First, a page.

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19 people shot at New Orleans Mother's Day parade

A 10-year-old boy and a 10-year-old girl were among 19 people shot and wounded at a Mother's Day parade in New Orleans on Sunday,  police said.

Most of the victims were grazed, including the children, but three people were reported in serious condition. Both children were in good condition.

The FBI attributed the incident to "street violence," not terrorism. 

The victims were in the "second line" -- the name for the informal street parades that regularly wind through New Orleans behind marching bands and dancers. The idiosyncratic local tradition has sometimes stirred debate in the city after shootings marred previous events.

PHOTOS: New Orleans shooting

"Just a very tragic day for us again in New Orleans, especially on Mother’s Day," Mayor Mitch Landrieu told reporters Sunday evening.  “We have mothers that were shot, sisters that were shot, little children that were shot."

On Sunday, participants and onlookers were milling about on the streets and the sidewalks of east New Orleans' 7th Ward when shots rang out in quick succession at 1:47 p.m.

A video uploaded to social media after the shooting appeared to capture the sounds of at least two guns, which police confirmed.

Landrieu said there was no reason to believe the shooters were part of the procession.

Two participants told the Los Angeles Times that the second line, which featured music, drinking and dancing, had veered off its planned route right before the shooting.

“We were about 50 feet away from the actual shooting,” Happy Acee, 24, told The Times. “It sounded like there were six or seven shots that rang off, and we ended up hitting the deck. ... and literally people [were] just running over the top of us, just trying to get away."

“Right before it happened, there was some idiot on his trampoline on the left side [of the parade route], and everybody was looking at this fool" when the shooting began, Gretchen Ramke, 30, told The Times. “Somebody yelled, 'Everybody get down!' -- not the shooter -- and we hit the street, and I got bruised. I think somebody jumped on top of me."

Mary Beth Romig, a spokeswoman for the FBI in New Orleans, told the Associated Press that federal investigators have no indication that the shooting was an act of terrorism. “It's strictly an act of street violence in New Orleans,” she said.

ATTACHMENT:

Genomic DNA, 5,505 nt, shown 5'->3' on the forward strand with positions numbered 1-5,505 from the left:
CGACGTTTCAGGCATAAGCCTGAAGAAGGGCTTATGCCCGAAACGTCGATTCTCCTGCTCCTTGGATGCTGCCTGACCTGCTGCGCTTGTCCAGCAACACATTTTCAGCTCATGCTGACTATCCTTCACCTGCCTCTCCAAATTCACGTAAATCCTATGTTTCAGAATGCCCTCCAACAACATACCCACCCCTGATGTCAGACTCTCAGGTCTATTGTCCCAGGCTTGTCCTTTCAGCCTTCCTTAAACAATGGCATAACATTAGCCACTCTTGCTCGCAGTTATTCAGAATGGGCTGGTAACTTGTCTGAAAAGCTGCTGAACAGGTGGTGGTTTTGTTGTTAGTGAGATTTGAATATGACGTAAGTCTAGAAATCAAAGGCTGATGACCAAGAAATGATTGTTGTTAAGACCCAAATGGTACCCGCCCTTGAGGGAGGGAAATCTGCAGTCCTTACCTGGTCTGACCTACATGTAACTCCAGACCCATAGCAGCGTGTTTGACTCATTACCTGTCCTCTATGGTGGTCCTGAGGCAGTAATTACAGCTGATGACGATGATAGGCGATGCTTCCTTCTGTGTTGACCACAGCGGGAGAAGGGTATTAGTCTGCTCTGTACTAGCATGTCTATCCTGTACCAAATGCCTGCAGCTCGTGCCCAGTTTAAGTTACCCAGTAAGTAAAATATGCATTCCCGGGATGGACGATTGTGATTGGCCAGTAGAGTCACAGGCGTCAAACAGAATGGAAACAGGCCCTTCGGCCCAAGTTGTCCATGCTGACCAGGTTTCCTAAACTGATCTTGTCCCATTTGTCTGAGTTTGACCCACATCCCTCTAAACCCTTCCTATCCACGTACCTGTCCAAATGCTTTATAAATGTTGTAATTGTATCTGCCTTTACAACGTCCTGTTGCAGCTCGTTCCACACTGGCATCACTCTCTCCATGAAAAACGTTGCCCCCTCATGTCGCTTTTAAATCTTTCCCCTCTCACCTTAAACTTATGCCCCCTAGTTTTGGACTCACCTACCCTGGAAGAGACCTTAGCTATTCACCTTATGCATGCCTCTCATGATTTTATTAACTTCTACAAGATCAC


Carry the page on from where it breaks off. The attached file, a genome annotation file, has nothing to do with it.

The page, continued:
A "full contingent" of officers had been accompanying the procession and saw three men running away from the scene that were deemed suspects, New Orleans police said in a statement.

Many of the wounded were grazed by bullets and ricochets, Remi Braden, spokesperson for the New Orleans Police Department, told The Times in a written statement.

"At this point, there are no fatalities, and most of the wounds are not life-threatening," Braden wrote. "But all medical conditions are not known at this time as victims were rushed to nearby hospitals. Detectives are conducting interviews, retrieving any surveillance video in the area and, of course, collecting all evidence."

Shermaine Tyler, 32, told the New Orleans Times-Picayune that she was at her home about a block from the second line when the shooting began.

"Me and Mom were going to the second line. I told her I didn't want to go because there are always shots at a second line," Tyler said. "And the second I heard shots, I heard shots fired, we ran outside and one man fell in my lap who had been shot." She said he'd been shot in his groin and hand.

Gambit, a New Orleans publication, reported that a noted local journalist, Deborah 'Big Red' Cotton, had been wounded in the shooting and was in guarded but stable condition at a hospital, where she underwent surgery.

Shootings have marred previous second-line parades throughout the city, to some controversy -- particularly for Cotton, who'd written about such violence before.

Three were wounded after a parade ended in 2006; another shooting occurred near a second-line parade in the 7th Ward in 2010 that left one woman dead. Cotton had written about one of the previous attacks and defended the second-line tradition, which dates to the 1800s.

"When you have a society that parades 40 weekends a year, there’s bound to be a murder that falls on the same day and possibly within the vicinity of the parade," Cotton wrote in Gambit in 2010.

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Copyright © 2014, Los Angeles Times
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